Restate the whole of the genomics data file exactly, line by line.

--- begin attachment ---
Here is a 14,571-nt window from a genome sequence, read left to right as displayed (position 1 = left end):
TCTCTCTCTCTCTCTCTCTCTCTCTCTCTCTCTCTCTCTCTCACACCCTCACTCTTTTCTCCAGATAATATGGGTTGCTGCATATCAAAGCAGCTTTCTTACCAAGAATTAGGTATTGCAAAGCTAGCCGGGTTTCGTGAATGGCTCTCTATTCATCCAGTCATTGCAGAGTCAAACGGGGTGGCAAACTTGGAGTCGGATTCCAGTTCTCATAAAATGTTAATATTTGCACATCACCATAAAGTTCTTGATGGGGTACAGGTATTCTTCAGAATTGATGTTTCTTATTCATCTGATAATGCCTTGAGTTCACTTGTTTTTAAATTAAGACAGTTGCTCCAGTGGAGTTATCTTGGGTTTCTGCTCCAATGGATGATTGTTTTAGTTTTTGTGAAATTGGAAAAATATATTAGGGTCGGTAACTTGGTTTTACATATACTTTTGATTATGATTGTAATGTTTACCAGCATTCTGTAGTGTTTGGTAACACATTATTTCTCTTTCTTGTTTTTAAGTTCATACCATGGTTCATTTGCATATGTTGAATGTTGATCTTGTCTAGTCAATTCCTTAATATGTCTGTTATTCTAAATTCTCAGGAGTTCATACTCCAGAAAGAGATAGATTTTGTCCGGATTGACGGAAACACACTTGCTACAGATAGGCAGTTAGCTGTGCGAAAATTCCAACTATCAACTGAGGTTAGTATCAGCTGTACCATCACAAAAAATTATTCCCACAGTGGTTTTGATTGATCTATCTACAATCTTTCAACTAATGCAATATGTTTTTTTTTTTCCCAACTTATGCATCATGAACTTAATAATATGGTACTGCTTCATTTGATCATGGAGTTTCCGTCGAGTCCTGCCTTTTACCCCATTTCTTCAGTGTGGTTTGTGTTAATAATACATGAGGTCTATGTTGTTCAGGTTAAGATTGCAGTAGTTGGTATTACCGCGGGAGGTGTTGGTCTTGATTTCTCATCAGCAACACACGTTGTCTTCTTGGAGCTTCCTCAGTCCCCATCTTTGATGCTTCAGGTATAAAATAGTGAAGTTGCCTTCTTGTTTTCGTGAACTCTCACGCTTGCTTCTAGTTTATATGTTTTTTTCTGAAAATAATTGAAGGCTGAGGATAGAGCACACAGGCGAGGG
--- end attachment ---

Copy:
Here is a 14,571-nt window from a genome sequence, read left to right as displayed (position 1 = left end):
TCTCTCTCTCTCTCTCTCTCTCTCTCTCTCTCTCTCTCTCTCACACCCTCACTCTTTTCTCCAGATAATATGGGTTGCTGCATATCAAAGCAGCTTTCTTACCAAGAATTAGGTATTGCAAAGCTAGCCGGGTTTCGTGAATGGCTCTCTATTCATCCAGTCATTGCAGAGTCAAACGGGGTGGCAAACTTGGAGTCGGATTCCAGTTCTCATAAAATGTTAATATTTGCACATCACCATAAAGTTCTTGATGGGGTACAGGTATTCTTCAGAATTGATGTTTCTTATTCATCTGATAATGCCTTGAGTTCACTTGTTTTTAAATTAAGACAGTTGCTCCAGTGGAGTTATCTTGGGTTTCTGCTCCAATGGATGATTGTTTTAGTTTTTGTGAAATTGGAAAAATATATTAGGGTCGGTAACTTGGTTTTACATATACTTTTGATTATGATTGTAATGTTTACCAGCATTCTGTAGTGTTTGGTAACACATTATTTCTCTTTCTTGTTTTTAAGTTCATACCATGGTTCATTTGCATATGTTGAATGTTGATCTTGTCTAGTCAATTCCTTAATATGTCTGTTATTCTAAATTCTCAGGAGTTCATACTCCAGAAAGAGATAGATTTTGTCCGGATTGACGGAAACACACTTGCTACAGATAGGCAGTTAGCTGTGCGAAAATTCCAACTATCAACTGAGGTTAGTATCAGCTGTACCATCACAAAAAATTATTCCCACAGTGGTTTTGATTGATCTATCTACAATCTTTCAACTAATGCAATATGTTTTTTTTTTTCCCAACTTATGCATCATGAACTTAATAATATGGTACTGCTTCATTTGATCATGGAGTTTCCGTCGAGTCCTGCCTTTTACCCCATTTCTTCAGTGTGGTTTGTGTTAATAATACATGAGGTCTATGTTGTTCAGGTTAAGATTGCAGTAGTTGGTATTACCGCGGGAGGTGTTGGTCTTGATTTCTCATCAGCAACACACGTTGTCTTCTTGGAGCTTCCTCAGTCCCCATCTTTGATGCTTCAGGTATAAAATAGTGAAGTTGCCTTCTTGTTTTCGTGAACTCTCACGCTTGCTTCTAGTTTATATGTTTTTTTCTGAAAATAATTGAAGGCTGAGGATAGAGCACACAGGCGAGGG